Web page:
Originally Posted by kriesel View Post
A PCI or PCIe NIC might be useful if an on-motherboard NIC is going bad. Disable bad one and install new NIC.
I have 2 mobos doing this. My first plan of attack is to try configuring the Asrock h110mitx/ac wireless card to provide internet access instead of the NIC. Fingers crossed.
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Old 2020-05-24, 04:41   #6
Prime95
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I finally had time to look at this. You think setting up a wireless card should be easy? Think again. After wasting a few hours, I've given up. I'll probably end up retiring the mobo instead.
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Old 2020-05-26, 12:37   #7
henryzz
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Quote:
Originally Posted by Prime95 View Post
I finally had time to look at this. You think setting up a wireless card should be easy? Think again. After wasting a few hours, I've given up. I'll probably end up retiring the mobo instead.
I have used USB wireless sticks with no issues. I think they have been completely plug and play on windows and linux.
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Old 2020-05-26, 13:24   #8
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Quote:
Originally Posted by Prime95 View Post
...You think setting up a wireless card should be easy? Think again. After wasting a few hours, I've given up...
I have an extremely small one, like what a wireless mouse uses, which plugs into a USB port. It is not plug-and-play. It came with a mini-cd which has drivers and software. I tried plugging it in both a Windows 7 and Windows 10 system, without the drivers. Neither indicated anything new. I would much rather, and did, run 50 feet of Ethernet cable as opposed to using it again. Sometimes it worked, and other times, it did not. It simply is not worth the effort.
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Old 2020-05-31, 17:57   #9
henryzz
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Quote:
Originally Posted by storm5510 View Post
I have an extremely small one, like what a wireless mouse uses, which plugs into a USB port. It is not plug-and-play. It came with a mini-cd which has drivers and software. I tried plugging it in both a Windows 7 and Windows 10 system, without the drivers. Neither indicated anything new. I would much rather, and did, run 50 feet of Ethernet cable as opposed to using it again. Sometimes it worked, and other times, it did not. It simply is not worth the effort.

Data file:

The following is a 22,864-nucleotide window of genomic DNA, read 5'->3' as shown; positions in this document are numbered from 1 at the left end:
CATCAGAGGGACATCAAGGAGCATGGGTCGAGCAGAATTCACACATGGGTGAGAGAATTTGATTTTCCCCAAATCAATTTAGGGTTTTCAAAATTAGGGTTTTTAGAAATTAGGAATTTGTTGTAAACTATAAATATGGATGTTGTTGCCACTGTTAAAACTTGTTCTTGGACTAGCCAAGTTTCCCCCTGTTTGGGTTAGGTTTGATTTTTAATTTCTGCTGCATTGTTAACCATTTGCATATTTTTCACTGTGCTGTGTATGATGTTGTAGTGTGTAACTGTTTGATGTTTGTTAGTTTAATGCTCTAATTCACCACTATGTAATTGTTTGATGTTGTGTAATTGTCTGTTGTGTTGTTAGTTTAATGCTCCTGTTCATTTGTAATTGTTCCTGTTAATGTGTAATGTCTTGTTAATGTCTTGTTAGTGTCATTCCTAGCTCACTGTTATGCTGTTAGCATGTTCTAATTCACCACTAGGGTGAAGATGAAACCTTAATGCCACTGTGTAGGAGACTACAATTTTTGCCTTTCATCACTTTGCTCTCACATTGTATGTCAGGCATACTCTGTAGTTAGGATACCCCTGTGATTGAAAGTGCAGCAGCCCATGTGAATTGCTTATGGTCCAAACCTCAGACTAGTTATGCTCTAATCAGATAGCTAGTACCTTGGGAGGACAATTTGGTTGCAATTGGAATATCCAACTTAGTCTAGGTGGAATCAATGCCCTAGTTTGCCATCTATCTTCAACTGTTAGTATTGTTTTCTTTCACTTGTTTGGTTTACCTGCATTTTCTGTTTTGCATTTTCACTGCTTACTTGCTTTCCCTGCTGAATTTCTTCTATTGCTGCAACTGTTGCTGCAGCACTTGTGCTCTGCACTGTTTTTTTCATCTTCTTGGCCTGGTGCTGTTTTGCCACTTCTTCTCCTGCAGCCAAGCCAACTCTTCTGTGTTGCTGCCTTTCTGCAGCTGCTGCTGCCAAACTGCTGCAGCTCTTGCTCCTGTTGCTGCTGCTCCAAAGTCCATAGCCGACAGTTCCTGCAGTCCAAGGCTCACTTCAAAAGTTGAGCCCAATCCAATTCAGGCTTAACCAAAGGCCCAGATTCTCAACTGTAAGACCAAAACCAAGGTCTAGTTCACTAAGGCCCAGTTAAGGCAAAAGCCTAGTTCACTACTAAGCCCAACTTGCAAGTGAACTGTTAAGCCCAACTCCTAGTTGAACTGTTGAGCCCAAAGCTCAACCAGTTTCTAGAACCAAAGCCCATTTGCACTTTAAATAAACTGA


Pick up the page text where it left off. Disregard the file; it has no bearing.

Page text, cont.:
Was the PC connected to the internet at the time?
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Old 2020-05-31, 19:01   #10
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For those still interested -- things have gone really, really weird....

The system in question is a bare bones mini-itx board (from the dream machine build) with a Radeon VII and minimal Ubuntu Server installed. Sitting right next to it is the exact same setup, sharing a power supply. This was necessitated when a Haswell mobo running 2 GPUs died.

Most of the time this setup works great. One system's NIC goes nuts every few days bringing the entire local network to its knees. The other system has never given a problem. Simple diagnosis -- bad NIC.

So I swapped the mobo with another dream machine mobo. The new mobo has the same problem. The old mobo back in the dream machine? Nary a problem.

So I change the ethernet cable and the switch it is plugged into. No difference.

My latest desperate attempt is a 50 ft' ethernet cable connected to the router connected to the cable modem -- bypassing as much local networking gear as possible. I don't have much hope this will make a difference.

If this fails, the only hardware that has not been replaced is the GPU and power supply. I'll swap the GPU with the identical system sharing the same power supply. How a GPU blip would cause a NIC problem that takes down the entire local network is a mystery to me.
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Old 2020-05-31, 19:28   #11
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Currently, I have a headless RPi B nearly taking down an entire switch when I connect it. At first, I thought the switch went bad, but a replacement acted the same. Then I traced it to the RPi. I've not troubleshot it yet to see if I can tell why, but when I plug in the net cable, the rest of the machines on that switch lose any timely access within the LAN. The rest of the LAN continues as normal.